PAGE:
"So, What Advice About Italy
Would You Like to Have?"
When are their shops open? Do most places take credit cards?
You probably want to get advice about Italy in general, and be prepared for the Italian ways. We'll give you advice you need to know about the Italian language, the currency, opening hours and more. Discover all these practical and helpful tips that we've learned about Italy over the years!
So...Are you ready for Advice About Italy to be revealed?
In the North of Italy, many of the locals speak German which is great if you know it - you can
easily get by. You'll find that they also speak English in some touristy areas, but we've found
that outside of these areas, there aren't many who speak English. So that's why we've put together
a few survival phrases
that will allow you to get by. And do use them, because the Italians love it when tourists try to
speak their language (even if they speak English), they
really appreciate the effort no matter how silly you might sound. And it really is a beautiful
language...click here to see some
helpful Italian phrases
and how each is pronounced.
The Italian currency used to be in Lira, but it's now in Euros, which makes it a lot easier to
convert. One important thing to note here is that some places around Lake Garda won't take credit cards - this is
something we've noticed on our trips out. Make sure you've got cash with you wherever you go,
and if you're nervous about carrying cash around, then take a money belt. We don't like to carry
lots of cash around, we use the cash machines you can find in most towns when we need more or keep some cash in the safe where we are staying. Speaking of carrying cash and being a tourist, here is a little tip for the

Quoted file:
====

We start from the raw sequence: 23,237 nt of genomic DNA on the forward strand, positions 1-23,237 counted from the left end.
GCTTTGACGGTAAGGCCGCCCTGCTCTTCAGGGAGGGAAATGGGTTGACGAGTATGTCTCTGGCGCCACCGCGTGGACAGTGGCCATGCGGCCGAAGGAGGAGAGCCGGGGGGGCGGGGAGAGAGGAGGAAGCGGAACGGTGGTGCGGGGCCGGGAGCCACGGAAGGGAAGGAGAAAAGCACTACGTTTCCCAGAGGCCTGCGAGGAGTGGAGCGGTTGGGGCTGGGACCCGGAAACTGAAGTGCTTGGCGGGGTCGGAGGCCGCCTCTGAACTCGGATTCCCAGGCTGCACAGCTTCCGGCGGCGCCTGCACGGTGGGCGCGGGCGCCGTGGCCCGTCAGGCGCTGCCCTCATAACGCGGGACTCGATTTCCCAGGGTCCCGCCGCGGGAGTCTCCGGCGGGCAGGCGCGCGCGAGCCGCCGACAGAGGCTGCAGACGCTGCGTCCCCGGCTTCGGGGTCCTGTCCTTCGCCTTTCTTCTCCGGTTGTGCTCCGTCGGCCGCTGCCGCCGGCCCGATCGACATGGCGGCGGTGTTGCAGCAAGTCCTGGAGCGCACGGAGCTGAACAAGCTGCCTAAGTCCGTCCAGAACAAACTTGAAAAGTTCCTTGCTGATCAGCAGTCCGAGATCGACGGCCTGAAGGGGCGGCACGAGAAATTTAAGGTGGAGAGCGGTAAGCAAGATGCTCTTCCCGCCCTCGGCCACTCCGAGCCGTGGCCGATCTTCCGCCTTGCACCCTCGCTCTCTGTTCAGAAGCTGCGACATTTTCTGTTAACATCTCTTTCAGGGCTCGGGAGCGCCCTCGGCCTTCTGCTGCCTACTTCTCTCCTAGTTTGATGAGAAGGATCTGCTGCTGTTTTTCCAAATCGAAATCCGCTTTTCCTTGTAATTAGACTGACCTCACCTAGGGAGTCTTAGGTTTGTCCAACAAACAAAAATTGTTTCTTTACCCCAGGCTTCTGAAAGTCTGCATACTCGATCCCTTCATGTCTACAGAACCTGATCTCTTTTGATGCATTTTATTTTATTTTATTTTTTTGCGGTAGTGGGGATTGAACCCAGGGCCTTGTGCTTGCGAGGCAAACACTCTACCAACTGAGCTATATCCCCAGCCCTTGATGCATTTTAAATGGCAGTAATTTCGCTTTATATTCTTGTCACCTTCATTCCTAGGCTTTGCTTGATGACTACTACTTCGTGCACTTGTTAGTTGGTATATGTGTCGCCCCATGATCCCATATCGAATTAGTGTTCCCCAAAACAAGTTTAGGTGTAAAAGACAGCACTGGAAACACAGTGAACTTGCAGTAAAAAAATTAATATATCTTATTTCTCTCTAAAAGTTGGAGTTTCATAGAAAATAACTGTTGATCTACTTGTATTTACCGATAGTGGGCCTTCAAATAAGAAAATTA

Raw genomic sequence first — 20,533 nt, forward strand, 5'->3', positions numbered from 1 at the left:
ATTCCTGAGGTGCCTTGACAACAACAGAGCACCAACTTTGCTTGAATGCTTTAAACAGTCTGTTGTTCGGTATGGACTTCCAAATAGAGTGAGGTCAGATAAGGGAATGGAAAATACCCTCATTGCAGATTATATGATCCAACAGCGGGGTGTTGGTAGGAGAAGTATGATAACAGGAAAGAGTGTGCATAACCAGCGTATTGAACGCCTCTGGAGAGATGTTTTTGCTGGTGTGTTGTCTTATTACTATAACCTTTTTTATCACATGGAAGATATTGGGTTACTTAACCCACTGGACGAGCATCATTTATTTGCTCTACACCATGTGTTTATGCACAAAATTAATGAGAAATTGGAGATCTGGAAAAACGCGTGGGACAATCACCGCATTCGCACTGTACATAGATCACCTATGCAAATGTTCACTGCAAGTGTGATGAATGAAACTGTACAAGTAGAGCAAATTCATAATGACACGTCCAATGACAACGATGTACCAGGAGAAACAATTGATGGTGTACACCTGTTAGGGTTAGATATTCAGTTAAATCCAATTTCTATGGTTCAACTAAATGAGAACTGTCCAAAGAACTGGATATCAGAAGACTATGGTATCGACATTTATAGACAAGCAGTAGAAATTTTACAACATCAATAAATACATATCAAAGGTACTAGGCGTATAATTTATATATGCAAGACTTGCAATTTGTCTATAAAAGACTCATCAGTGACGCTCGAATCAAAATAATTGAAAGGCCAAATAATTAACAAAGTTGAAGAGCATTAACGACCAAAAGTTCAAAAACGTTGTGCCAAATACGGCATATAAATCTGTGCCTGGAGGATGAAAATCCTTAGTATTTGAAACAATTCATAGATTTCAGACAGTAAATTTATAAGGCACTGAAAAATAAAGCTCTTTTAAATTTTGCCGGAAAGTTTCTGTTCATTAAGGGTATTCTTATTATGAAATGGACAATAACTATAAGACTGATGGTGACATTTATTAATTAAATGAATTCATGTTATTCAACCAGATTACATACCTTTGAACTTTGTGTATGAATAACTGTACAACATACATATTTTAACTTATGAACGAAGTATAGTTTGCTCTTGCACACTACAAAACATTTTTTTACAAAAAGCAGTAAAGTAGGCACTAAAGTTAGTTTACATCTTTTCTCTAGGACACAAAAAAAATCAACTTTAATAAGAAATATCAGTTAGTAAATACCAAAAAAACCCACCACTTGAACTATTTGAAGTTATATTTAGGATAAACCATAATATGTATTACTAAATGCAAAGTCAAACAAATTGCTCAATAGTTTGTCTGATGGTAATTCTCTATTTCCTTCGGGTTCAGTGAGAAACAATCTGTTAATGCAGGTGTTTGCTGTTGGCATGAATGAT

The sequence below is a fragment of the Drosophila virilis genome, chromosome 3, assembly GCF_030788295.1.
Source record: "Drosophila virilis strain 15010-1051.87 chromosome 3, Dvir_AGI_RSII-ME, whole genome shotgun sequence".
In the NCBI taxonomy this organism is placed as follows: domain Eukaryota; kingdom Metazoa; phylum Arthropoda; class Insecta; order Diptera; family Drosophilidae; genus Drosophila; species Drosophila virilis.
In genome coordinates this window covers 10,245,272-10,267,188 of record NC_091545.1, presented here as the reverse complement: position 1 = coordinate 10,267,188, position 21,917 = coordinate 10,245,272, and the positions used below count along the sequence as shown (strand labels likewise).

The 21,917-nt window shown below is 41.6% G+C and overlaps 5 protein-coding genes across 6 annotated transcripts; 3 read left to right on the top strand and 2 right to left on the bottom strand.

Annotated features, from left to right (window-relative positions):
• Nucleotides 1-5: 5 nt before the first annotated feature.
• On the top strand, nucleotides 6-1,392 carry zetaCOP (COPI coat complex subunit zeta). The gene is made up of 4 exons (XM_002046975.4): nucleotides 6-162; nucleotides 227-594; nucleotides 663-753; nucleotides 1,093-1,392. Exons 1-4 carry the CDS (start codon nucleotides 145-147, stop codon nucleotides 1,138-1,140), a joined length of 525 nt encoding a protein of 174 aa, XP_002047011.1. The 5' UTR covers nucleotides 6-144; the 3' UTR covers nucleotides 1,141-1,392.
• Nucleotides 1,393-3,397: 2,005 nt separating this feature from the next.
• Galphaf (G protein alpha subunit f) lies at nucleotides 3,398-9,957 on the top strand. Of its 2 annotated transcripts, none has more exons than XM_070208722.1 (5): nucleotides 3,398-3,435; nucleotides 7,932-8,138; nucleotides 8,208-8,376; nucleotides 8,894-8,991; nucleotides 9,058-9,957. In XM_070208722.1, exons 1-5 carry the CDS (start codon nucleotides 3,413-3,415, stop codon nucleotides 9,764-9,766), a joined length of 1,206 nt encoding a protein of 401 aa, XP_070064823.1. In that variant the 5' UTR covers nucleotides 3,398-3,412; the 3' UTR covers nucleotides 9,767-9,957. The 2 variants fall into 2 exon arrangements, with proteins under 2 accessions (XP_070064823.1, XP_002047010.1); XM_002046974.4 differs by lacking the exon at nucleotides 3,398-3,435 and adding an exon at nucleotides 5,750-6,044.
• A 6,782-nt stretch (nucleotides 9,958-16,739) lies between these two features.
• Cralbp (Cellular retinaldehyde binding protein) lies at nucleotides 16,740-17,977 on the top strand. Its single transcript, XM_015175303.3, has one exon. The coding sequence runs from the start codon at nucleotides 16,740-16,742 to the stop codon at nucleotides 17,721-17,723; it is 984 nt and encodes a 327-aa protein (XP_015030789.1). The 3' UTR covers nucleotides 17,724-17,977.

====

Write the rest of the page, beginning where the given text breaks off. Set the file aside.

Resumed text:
Ladies: If you're carrying a handbag, please PLEASE make sure that you wear it securely on
your shoulder with the strap angled across your body. Handbag snatching is more common in the
South of Italy, but it does happen in the North a bit too - most often by youngsters on scooters -
so don't walk too close to the side of the road if you want to be extra careful.
These are the general opening times and may vary slightly from place-to-place.
Shops generally are open from Monday to Saturday 9:00am to 12:30pm. They then close for about 3 hours for their Siestas (traditional afternoon rest) and open again from 3:30pm to 7:30pm. Some
shops are closed on Monday mornings. We have found that in very touristy areas, the shops will stay open during Siesta times and on Sundays, and during high season many shops will stay open very late, sometimes until 10 or 11 pm!
Banks are open Monday to Friday from 8:30am to 1:30pm. They then open again about an hour in the afternoon from 2:30pm to 3:30pm. If you just want to withdraw cash, don't worry, because most banks
have a 24 hour cashpoint.
Post Offices are open from 9:00am to 2:00pm, but you can also buy stamps in the tobacco shops.
Churches are open every day from 8:00 or 9:00am to 12:00pm and again from 3pm to 7pm. The exception is during mass. Some are also closed Sunday afternoons. Please make sure you dress respectively and that your
Restaurants vary quite a bit in their opening times. Many just serve lunch and dinner and are open from noon to about 2pm, then re-open for dinner at about 6 or 7pm to 10 or 11pm. Keep in mind that the Italians eat quite late traditionally, so if you go at 7pm you may be the only ones there! Click here to see more info about restaurants
The voltage for the plugs in Italy is 220-230V, with a frequency of 50Hz.
The plugs are two round pins (European), although some are still the Italian plug of
three round pins in a row. Take an international adaptor to be on the safe side.
Something that we've noticed is that they don't provide kettles in the hotel rooms, so take one with
you, with an adaptor, for hot drinks. Last year, we found our mini kettle especially useful for boiling water to make up formula milk for our 5 month old daughter!
Looking for a special place to take your partner? Italy is known for it's Romance. It's reflected in the Art, the beautiful scenery and settings,
and in the rich Italian language. My husband proposed to me there so it holds special meaning for us. Find out which spots around
Lake Garda we find the
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